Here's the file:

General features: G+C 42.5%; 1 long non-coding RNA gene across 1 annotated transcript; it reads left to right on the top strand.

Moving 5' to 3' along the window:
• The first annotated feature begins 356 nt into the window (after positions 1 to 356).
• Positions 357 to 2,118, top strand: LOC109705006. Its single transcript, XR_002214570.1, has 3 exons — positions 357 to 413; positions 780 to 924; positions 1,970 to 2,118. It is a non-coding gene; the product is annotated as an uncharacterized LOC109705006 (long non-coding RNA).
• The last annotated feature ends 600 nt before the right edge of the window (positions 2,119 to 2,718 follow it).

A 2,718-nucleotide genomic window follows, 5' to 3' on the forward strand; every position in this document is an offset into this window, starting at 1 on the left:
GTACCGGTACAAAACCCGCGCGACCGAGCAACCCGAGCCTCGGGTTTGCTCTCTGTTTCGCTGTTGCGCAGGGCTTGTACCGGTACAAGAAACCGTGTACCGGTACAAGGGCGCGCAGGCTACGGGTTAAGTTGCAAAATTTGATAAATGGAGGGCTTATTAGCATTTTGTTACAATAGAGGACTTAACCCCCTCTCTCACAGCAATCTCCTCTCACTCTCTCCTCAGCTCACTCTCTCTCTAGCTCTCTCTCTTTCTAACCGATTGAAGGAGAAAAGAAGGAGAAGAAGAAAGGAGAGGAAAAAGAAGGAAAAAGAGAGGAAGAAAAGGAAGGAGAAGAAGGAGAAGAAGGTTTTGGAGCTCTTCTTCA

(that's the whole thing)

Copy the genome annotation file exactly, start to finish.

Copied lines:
General features: G+C 42.5%; 1 long non-coding RNA gene across 1 annotated transcript; it reads left to right on the top strand.

Moving 5' to 3' along the window:
• The first annotated feature begins 356 nt into the window (after positions 1 to 356).
• Positions 357 to 2,118, top strand: LOC109705006. Its single transcript, XR_002214570.1, has 3 exons — positions 357 to 413; positions 780 to 924; positions 1,970 to 2,118. It is a non-coding gene; the product is annotated as an uncharacterized LOC109705006 (long non-coding RNA).
• The last annotated feature ends 600 nt before the right edge of the window (positions 2,119 to 2,718 follow it).

A 2,718-nucleotide genomic window follows, 5' to 3' on the forward strand; every position in this document is an offset into this window, starting at 1 on the left:
GTACCGGTACAAAACCCGCGCGACCGAGCAACCCGAGCCTCGGGTTTGCTCTCTGTTTCGCTGTTGCGCAGGGCTTGTACCGGTACAAGAAACCGTGTACCGGTACAAGGGCGCGCAGGCTACGGGTTAAGTTGCAAAATTTGATAAATGGAGGGCTTATTAGCATTTTGTTACAATAGAGGACTTAACCCCCTCTCTCACAGCAATCTCCTCTCACTCTCTCCTCAGCTCACTCTCTCTCTAGCTCTCTCTCTTTCTAACCGATTGAAGGAGAAAAGAAGGAGAAGAAGAAAGGAGAGGAAAAAGAAGGAAAAAGAGAGGAAGAAAAGGAAGGAGAAGAAGGAGAAGAAGGTTTTGGAGCTCTTCTTCA